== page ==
K-12 Virtual Educator Preparation: Insights and Inquiry

K-12 Virtual Educator Preparation: Insights and Inquiry

Leslie Pourreau (Kennesaw State University, USA) and Anissa Lokey-Vega (Kennesaw State University, USA)
DOI: 10.4018/978-1-5225-3068-8.ch029


The number of K-12 online programs and course offerings across the Unites States has increased during the last decade. The issue of how to best identify and address the instructional preparation that K-12 online teaching endorsement (OTE) candidates will need to position themselves for hire in virtual settings raises questions about the quality of preparation they receive in virtual educator training programs. Even with standards in place, preparing K-12 OTE candidates to become online educators comes with a wide range of challenges that includes evaluating OTE program design and preparation practices for validity, relevance, and effectiveness. The field of K-12 online learning lacks literature related to how institutions of higher education can best prepare candidates for careers in this field. Findings from this review use common trends, inconsistencies, recommendations from educational theorists and experts, and implications for further study to demonstrate the need for establishing best-practice in K-12 OTE candidate preparation.
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Research in the field of K-12 online education has shown that the number of K-12 online programs and course offerings has increased exponentially in the last decade (Baran, Correia, & Thompson, 2011; Baran & Correia, 2014; Barbour & Reeves, 2009; Bennett & Lockyer, 2004; Davis & Roblyer, 2005; Downing & Dyment, 2013). This increase has spurred initiatives backed by the U.S. Department of Education to create a model that would incorporate virtual school preparation into preservice teacher education programs, including movements to have more faculty and support staff for online teaching endeavors (U. S. Department of Education, 2005).

Most teacher colleges in the nation must address both Council for Accreditation of Educator Preparation (CAEP) standards and their individual state standards for traditional teacher preparation. CAEP standards (CAEP, 2011) as currently written acknowledge that technology is a critical area of teacher preparation. However, organizations such as the International Association of K-12 Online Learning (iNACOL, 2011), the Southern Regional Education Board (SREB), and Quality Matters® (QM) also have established standards for quality online teaching based on the belief that online teaching requires special skill sets and considerations. While these standards and requirements for effective K-12 teacher preparation include preparing candidates to teach online, no two states use the same sets of curricula, standards, or measures to assess teacher candidates for competencies with course content and teacher practicum performance. This presents challenges in evaluating the validity, relevance, and effectiveness of K-12 teacher preparation in the United States (Davis & Roblyer, 2005; Everhart & Hogarty, 2009; Kennedy & Archambault, 2012a; Kennedy & Archambault, 2012b).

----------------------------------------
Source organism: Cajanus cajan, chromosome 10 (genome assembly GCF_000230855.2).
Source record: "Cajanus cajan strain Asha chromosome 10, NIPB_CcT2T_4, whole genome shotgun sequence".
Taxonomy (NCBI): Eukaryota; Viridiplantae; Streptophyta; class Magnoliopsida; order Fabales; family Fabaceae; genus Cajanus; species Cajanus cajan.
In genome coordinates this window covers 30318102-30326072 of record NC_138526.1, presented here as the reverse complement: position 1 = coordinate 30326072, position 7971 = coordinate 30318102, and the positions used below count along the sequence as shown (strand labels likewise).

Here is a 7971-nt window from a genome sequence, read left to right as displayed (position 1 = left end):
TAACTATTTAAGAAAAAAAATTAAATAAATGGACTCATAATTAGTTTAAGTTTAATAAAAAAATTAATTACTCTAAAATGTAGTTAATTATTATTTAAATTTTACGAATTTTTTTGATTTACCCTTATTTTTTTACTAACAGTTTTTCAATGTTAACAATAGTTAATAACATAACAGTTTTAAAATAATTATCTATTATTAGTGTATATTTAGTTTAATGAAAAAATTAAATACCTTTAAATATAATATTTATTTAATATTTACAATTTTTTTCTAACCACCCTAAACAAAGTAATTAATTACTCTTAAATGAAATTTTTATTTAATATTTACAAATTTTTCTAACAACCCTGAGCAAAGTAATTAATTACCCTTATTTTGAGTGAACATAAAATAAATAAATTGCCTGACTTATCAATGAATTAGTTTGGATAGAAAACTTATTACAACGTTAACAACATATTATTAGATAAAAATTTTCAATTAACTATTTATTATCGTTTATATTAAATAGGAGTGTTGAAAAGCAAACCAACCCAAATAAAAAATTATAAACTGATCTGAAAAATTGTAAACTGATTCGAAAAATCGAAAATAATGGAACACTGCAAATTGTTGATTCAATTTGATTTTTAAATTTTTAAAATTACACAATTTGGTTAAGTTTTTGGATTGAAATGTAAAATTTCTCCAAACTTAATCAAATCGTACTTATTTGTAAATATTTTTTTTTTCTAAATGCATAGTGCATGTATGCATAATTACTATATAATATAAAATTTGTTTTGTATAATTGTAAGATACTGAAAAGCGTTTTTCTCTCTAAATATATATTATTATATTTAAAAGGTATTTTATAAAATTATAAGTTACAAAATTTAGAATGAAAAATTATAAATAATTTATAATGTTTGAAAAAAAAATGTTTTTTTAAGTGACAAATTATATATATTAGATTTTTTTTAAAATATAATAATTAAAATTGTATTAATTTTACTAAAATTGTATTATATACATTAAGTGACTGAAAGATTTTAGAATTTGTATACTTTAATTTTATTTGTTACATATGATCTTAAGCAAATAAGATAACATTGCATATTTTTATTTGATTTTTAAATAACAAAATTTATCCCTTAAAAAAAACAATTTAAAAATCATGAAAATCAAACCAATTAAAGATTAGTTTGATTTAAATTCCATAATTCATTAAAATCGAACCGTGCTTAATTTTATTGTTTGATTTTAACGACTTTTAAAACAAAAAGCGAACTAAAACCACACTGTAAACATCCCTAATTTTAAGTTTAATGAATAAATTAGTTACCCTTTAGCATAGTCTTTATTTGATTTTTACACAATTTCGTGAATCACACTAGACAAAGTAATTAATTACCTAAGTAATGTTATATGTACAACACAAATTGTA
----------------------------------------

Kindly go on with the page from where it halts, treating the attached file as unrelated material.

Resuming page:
The authors of this chapter conducted a review of existing literature in the field of K-12 online learning aimed at identifying studies that have examined K-12 online teaching endorsement (OTE) candidate preparation practices. This review identified American-based and internationally-based studies, many of whose researchers come from cultural and professional backgrounds that are as equally varied. The authors also found that many of the scholars cited here, while serving as faculty at institutions of higher learning in the United States, have contributed an international focus to their studies by virtue of their origins, their educational preparation, their research foci, or some of each. As such, the authors have made an effort to include in this review referents denoting the areas of the world where different studies were conducted to highlight research pertinent to the field of K-12 online learning that extends beyond the scope of the United States.

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